The CBO finds that the health-care bill that passed the House would leave 23 million more Americans uninsured by 2026, the Washington Post reports. “The new estimate, which reflects a series of last-minute revisions Republicans made in order to win over several conservative lawmakers and a handful of moderates, calculates that the American Health Care Act will reduce the federal deficit by $119 billion between 2017 and 2026.”
Bloomberg: “The CBO said in its projection that more people will get insurance but that the coverage under those plans would be less generous. In some cases, people would use tax credits under the law to buy plans that don’t cover major medical risks.”
David Nather: “But CBO is warning Congress that the latest changes — letting states opt out of two of the ACA’s main insurance regulations — could ruin the insurance markets in those states even if they make insurance cheaper for healthy people.”
New York Times: “The new report from the budget office is sure to influence Republican senators, who are writing their own version of the legislation behind closed doors.”
David Nather: “You have to try pretty hard to find good news for the Republicans in the Congressional Budget Office report on the final House health care bill. Individual insurance premiums would go down in the long term — with some pretty important exceptions — and the House might not have to vote again. And that’s about it.”
New York Times: “The CBO published its assessment of the House health bill on Wednesday, and warned that a last-minute amendment made to win conservative votes would result in deeply dysfunctional markets for about a sixth of the population. In those places, insurance would fail to cover important medical services, and people with pre-existing illnesses could be shut out of coverage, the budget office said.”
Senate Majority Leader Mitch McConnell (R-KY) told Reuters that he “has yet to hit upon a formula for repealing Obamacare and replacing it with a new healthcare program.” Said McConnell: “I don’t know how we get to 50 votes at the moment. But that’s the goal.”
“He declined to provide any timetable for producing even a draft bill to show to rank-and-file Republican senators and gauge their support.“
The House of Representatives will join the Senate in slapping subpoenas on Michael Flynn, Politico reports.
Rep. Adam Schiff (D-CA) also said the committee was now receiving responses to requests for information from other witnesses. He declined to name those witnesses but said the committee ‘may be sending out subpoenas in tranches.’”
Axios: “Both the House and the Senate committees’ continued efforts to subpoena Flynn suggest that they’re not giving up on this just yet. And that’s further reflected in the Senate Intelligence Committee’s subpoenas from yesterday that targeted Flynn’s businesses, which they believed couldn’t be protected by the Fifth Amendment.”
Nate Silver: “There’s been a considerable decline in the number of Americans who strongly approve of Trump, from a peak of around 30 percent in February to just 21 or 22 percent of the electorate now. (The decline in Trump’s strong approval ratings is larger than the overall decline in his approval ratings, in fact.) Far from having unconditional love from his base, Trump has already lost almost a third of his strong support.”
“And voters who strongly disapprove of Trump outnumber those who strongly approve of him by about a 2-to-1 ratio, which could presage an ‘enthusiasm gap’ that works against Trump at the midterms. The data suggests, in particular, that the GOP’s initial attempt (and failure) in March to pass its unpopular health care bill may have cost Trump with his core supporters.”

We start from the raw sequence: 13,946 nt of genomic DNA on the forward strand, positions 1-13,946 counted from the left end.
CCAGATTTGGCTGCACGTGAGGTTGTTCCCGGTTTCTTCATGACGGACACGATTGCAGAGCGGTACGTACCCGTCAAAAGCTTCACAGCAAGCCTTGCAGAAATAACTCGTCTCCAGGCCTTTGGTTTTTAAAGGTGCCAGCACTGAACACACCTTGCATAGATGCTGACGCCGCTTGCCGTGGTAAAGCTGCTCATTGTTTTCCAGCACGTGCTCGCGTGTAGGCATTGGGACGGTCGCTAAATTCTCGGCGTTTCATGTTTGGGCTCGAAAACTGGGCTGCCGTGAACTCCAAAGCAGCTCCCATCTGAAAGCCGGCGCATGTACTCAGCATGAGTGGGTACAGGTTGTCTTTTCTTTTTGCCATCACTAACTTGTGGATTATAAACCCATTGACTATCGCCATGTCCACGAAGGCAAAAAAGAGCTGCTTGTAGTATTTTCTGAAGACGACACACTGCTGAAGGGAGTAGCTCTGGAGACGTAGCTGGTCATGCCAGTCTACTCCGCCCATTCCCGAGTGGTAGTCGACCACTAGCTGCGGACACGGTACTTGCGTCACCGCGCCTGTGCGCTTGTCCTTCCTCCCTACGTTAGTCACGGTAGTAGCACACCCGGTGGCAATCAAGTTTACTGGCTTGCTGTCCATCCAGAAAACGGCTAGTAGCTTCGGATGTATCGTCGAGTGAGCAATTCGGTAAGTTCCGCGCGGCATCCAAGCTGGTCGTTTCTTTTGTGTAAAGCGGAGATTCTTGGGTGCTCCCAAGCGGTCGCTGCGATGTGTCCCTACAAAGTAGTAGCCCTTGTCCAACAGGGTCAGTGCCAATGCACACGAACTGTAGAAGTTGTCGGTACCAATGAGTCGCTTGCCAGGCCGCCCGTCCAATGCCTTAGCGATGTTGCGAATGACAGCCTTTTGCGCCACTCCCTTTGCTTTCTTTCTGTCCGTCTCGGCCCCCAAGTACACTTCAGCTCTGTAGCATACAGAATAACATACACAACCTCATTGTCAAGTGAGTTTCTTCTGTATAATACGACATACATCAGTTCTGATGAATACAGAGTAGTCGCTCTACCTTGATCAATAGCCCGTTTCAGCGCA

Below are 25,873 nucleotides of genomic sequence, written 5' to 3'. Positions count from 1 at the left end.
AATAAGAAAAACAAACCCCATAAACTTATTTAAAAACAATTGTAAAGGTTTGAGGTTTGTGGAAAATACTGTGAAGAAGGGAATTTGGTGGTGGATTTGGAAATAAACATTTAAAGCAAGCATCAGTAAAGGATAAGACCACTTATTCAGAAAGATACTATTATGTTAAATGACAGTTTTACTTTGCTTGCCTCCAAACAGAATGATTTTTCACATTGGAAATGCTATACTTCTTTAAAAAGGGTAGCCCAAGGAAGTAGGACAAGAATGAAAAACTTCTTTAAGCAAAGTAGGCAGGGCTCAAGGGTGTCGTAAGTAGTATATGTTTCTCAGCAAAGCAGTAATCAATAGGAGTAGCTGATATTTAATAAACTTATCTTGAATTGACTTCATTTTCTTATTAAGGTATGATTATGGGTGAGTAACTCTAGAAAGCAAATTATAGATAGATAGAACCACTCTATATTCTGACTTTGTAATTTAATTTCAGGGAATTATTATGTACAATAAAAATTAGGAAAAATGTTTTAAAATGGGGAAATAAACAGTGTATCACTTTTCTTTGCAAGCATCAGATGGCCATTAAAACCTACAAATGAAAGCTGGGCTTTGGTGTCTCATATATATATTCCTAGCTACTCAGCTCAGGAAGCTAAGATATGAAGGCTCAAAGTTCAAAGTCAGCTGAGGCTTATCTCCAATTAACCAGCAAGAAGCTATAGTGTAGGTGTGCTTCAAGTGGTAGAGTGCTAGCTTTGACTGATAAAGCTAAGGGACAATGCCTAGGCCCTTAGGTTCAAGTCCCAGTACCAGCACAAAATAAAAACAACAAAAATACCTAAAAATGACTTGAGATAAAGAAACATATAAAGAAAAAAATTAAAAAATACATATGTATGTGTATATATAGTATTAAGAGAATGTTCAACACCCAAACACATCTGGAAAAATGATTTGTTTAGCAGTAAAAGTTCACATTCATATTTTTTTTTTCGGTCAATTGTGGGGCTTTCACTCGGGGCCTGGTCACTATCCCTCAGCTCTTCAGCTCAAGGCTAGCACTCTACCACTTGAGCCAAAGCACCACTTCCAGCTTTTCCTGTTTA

A new Quinnipiac poll finds American voters believe that President Trump is abusing the powers of his office by a 54% to 43% margin. He also has a dismal 37% to 55% approval rating.
Meanwhile, voter opinions of most of Trump’s personal qualities remain negative:
- 59% say he is not honest;
- 57% say he does not have good leadership skills;
- 56% say he does not care about average Americans;
- 65% say that he is not level-headed;
- 62% say that he does not share their values.
A Quinnipiac poll from late March found that 54% of Republicans oppose cutting Medicaid. A Kaiser Family Foundation tracking poll shows that 42% of Trump voters — and 51% of people who approve of Trump — say Medicaid “is somewhat or very important to them and their families.” Just 24% of Trump voters and 20% of people who approve of Trump want to decrease spending on Medicaid, while majorities of both want to keep it the same and many more want to increase it.
Greg Sargent calls it a massive scam: “There are numerous Trump lies being forced out into the open right now. Trump claimed he would not touch Medicaid and simultaneously that he’d repeal Obamacare and replace it with something better for all. It was a lie for Trump to claim he wouldn’t touch Medicaid; it was a lie to suggest preserving Medicaid and repealing Obamacare were compatible; it was a lie to claim that his repeal-and-replace plan would result in better coverage for everybody. If anything, the White House’s justifications only throw the scale and audacity of these intertwined scams, lies and betrayals into even sharper relief.”
Trump and the GOP will be committing political suicide if they cut Medicaid by either passing their budgets or Trumpcare.
“Just days before taking office, President Trump promised to donate all profits earned from foreign governments back to the United States Treasury to avoid the appearance of impropriety.”
“But MSNBC has learned the Trump Organization is not tracking all possible payments it receives from foreign governments, according to new admissions by Trump representatives. By failing to track all foreign payments it receives, the company will be hard-pressed to meet Trump’s pledge to donate foreign profits, and could even increase its legal exposure.”